A fragile consensus is emerging among community groups about how to give Tenancy In Common homeowners on the brink of insolvency and foreclosure some relief while protecting the City’s stock of rental units and tenants.
The City is dealing with what many say is a bottleneck of homeowners who want to convert their TIC residential units into condominiums, thanks to a lottery system that limits these conversions to 200 per year.
Critics say the legislation by Supervisors Mark Farrell and Scott Wiener last year created an loophole that have real estate speculators salivating over the prospect of carving up The City’s rental housing stock.
This situation has been a chronic problem for San Francisco, as shown by several failed attempts by past Board of Supervisors.
Nevertheless, it seems this time a compromise is in the works, but only if all sides stick to the changes proposed last week to address many of the tenants’ concerns.
The proposal, made by Board President David Chiu and Supervisor Norman Yee, with support from Supervisor Jane Kim, offers up a 10-year moratorium on the TIC conversion lottery and excludes five- and six-unit buildings from the lottery in the future.
Advocacy groups say if the changes are watered down when the Board’s Land Use and Economic Development committee takes it up again Monday afternoon, they’re walking out of the deal.
Cynthia Crews of the League of Pissed Off Voters told SFBay:
“We support the amendments but we’d frankly like to see this entire legislation killed. … We don’t like legislation that moves the goal posts. TIC owners bought their TICs knowing the rules of the lottery. They’re changing this now, makes me think that in ten years that the Real Estate industry is going to sort of say, ‘Oh hey, we did this before, we’re just going to do this one more time.’”
Aside from the moratorium and the limitations on the number of eligible units, the proposed legislation would guarantee lifetime leases for tenants of a given building. It would also charge a hefty fee of up to $20,000 — depending on how long someone has been participating in the lottery — to bypass the lottery system entirely.
The idea is that condominiums don’t come with high interest rates and other financial baggage that TICs do, so this would help working and middle class homeowners keep their homes.
But some are only grudgingly bowing to the consensus, and cooperation from them is definitely conditional. One example is Eric Brooks, the sustainability chair of the San Francisco Green Party:
“The Green Party doesn’t think that we should be giving any kind of a break at all to condo-conversion. They’re inherently bad for tenant protections and they promote gentrification and we would prefer to see something much more radical along the lines of finding a way to greatly expand rent control property in San Francisco, at least in exchange for this kind of big giveaway to all these (TIC) owners that want to flip to the condos.”
Brooks also said The City needs to find other ways to make buying a home easier:
“Kudos to Chiu for making this thing so it’s not a total disaster, but we need to go a lot further if we’re going to actually protect this city and keep it from gentrifying. Right now we’re hemorrhaging families and low-income people like crazy in this city because they just can’t live here anymore.”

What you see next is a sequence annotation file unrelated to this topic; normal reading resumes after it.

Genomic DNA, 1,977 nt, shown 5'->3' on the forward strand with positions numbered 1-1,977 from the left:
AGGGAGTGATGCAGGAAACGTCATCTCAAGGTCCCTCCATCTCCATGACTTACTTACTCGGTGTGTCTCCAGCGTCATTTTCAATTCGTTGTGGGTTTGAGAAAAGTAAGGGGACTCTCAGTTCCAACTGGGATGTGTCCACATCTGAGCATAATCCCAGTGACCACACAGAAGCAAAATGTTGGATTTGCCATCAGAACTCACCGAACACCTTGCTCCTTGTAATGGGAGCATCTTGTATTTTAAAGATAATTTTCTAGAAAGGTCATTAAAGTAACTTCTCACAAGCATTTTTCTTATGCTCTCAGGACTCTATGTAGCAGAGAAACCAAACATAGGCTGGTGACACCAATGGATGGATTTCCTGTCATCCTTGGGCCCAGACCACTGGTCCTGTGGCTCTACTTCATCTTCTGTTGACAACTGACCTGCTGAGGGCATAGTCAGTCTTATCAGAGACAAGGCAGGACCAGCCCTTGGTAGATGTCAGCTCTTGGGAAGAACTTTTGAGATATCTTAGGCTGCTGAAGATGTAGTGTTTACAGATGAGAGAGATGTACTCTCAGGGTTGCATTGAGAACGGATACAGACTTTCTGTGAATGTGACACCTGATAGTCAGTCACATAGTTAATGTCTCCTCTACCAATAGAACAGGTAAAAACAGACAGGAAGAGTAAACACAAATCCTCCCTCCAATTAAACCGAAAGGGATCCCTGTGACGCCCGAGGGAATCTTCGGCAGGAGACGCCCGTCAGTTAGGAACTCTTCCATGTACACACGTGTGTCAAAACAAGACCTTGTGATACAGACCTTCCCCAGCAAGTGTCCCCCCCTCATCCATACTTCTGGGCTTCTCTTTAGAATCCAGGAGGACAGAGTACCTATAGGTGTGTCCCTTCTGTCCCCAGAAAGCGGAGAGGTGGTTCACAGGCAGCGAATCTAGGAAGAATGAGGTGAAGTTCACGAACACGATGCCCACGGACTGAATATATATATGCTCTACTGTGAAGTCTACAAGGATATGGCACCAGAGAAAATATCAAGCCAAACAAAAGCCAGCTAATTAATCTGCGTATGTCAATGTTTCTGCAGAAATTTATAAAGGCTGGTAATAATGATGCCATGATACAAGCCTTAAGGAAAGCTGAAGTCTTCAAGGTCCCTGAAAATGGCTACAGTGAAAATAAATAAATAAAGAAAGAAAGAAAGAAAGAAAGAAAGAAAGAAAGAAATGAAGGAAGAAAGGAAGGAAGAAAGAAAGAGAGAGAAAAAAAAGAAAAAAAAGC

Steve Collier is an attorney for the Tenderloin Housing Clinic who opposed the initial legislation, so he helped draft the amendments. He said he would now only support the legislation if the amendments were included:
“This allows for a expedited conversion process for TIC owners, while maintaining a limit on the number of conversions by suspending the lottery for the number of years that it would take in order for those conversions to happen through the normal lottery process.”
As for the 2,000 units that will likely be converted in the next few years, Collier points to clauses which give incentives to building more housing:
“If there’s no net gain of converted units, the changes in the lottery and condominium conversion law after the suspension is complete and [the proposed ordinance] is much better for tenants than the current law. … The amount of units built as affordable housing, what makes up for those units, makes a linkage between the number of converted units and the number of affordable housing units, so it’s just a more comprehensive and logical system for creating a nexus between loss of housing and conversion.”
“Not only is the lifetime lease for tenants better, but the increase in owner-occupancy requirements for three and four unit buildings, plus the requirement that the owner-occupancy be the principal residence of the owner; all those things tighten up the law significantly.”
Peter Cohen of the Council of Community Housing Organizations also opposed the initial legislation and was involved in crafting the amendments. He said his organization will only support the legislation if it stays exactly as it is with the amendments included:
“The reduction of eligible buildings to only two, three and four-unit buildings was to be able to focus down on just a smaller range of building types. … The five and six-unit buildings are really small apartment buildings and they’re part of the City’s rental stock, so you lose those and you don’t get them back.”